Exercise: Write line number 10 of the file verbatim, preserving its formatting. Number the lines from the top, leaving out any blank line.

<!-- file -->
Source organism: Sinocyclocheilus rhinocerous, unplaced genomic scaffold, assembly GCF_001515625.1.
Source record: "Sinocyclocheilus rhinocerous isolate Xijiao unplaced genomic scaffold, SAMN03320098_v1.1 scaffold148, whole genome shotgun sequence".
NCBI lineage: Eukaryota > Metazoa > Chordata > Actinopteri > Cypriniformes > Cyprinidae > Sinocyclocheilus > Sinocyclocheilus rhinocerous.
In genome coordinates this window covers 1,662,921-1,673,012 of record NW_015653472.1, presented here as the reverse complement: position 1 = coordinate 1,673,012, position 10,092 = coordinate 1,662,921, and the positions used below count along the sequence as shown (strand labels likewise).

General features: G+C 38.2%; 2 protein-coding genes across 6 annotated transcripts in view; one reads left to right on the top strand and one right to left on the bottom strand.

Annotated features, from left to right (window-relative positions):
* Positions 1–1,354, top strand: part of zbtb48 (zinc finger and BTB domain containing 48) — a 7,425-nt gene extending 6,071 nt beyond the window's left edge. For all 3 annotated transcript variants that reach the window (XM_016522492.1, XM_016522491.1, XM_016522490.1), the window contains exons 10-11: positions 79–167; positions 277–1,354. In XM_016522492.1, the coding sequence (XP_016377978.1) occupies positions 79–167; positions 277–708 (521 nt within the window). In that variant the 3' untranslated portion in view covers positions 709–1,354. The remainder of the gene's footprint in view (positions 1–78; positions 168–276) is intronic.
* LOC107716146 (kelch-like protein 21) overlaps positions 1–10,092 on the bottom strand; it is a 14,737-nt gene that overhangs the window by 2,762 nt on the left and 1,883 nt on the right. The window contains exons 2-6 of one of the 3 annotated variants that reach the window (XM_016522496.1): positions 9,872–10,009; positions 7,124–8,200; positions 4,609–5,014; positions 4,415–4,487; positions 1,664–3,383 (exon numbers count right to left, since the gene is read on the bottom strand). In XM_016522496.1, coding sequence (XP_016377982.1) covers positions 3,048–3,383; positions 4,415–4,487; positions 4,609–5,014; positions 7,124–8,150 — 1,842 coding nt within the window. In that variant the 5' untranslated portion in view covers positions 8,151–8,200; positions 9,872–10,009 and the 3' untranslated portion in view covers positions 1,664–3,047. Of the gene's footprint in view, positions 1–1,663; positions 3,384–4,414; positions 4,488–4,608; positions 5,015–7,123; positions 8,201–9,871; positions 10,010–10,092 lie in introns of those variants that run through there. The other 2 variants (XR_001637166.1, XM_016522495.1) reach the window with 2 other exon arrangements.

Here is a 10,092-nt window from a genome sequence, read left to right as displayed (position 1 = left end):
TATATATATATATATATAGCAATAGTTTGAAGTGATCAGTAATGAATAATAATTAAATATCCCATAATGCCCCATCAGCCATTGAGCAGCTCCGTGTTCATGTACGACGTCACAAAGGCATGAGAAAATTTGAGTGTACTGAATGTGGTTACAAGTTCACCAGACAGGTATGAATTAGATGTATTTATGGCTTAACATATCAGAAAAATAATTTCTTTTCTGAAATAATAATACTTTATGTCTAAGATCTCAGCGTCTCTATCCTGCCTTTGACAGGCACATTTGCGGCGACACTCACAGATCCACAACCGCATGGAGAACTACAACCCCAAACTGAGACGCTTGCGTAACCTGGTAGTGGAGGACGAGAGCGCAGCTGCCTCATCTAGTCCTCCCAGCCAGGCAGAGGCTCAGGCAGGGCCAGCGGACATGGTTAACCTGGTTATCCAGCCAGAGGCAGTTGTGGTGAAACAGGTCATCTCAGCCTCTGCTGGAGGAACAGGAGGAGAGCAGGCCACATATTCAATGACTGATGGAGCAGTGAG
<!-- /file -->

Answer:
TATATATATATATATATAGCAATAGTTTGAAGTGATCAGTAATGAATAATAATTAAATATCCCATAATGCCCCATCAGCCATTGAGCAGCTCCGTGTTCATGTACGACGTCACAAAGGCATGAGAAAATTTGAGTGTACTGAATGTGGTTACAAGTTCACCAGACAGGTATGAATTAGATGTATTTATGGCTTAACATATCAGAAAAATAATTTCTTTTCTGAAATAATAATACTTTATGTCTAAGATCTCAGCGTCTCTATCCTGCCTTTGACAGGCACATTTGCGGCGACACTCACAGATCCACAACCGCATGGAGAACTACAACCCCAAACTGAGACGCTTGCGTAACCTGGTAGTGGAGGACGAGAGCGCAGCTGCCTCATCTAGTCCTCCCAGCCAGGCAGAGGCTCAGGCAGGGCCAGCGGACATGGTTAACCTGGTTATCCAGCCAGAGGCAGTTGTGGTGAAACAGGTCATCTCAGCCTCTGCTGGAGGAACAGGAGGAGAGCAGGCCACATATTCAATGACTGATGGAGCAGTGAG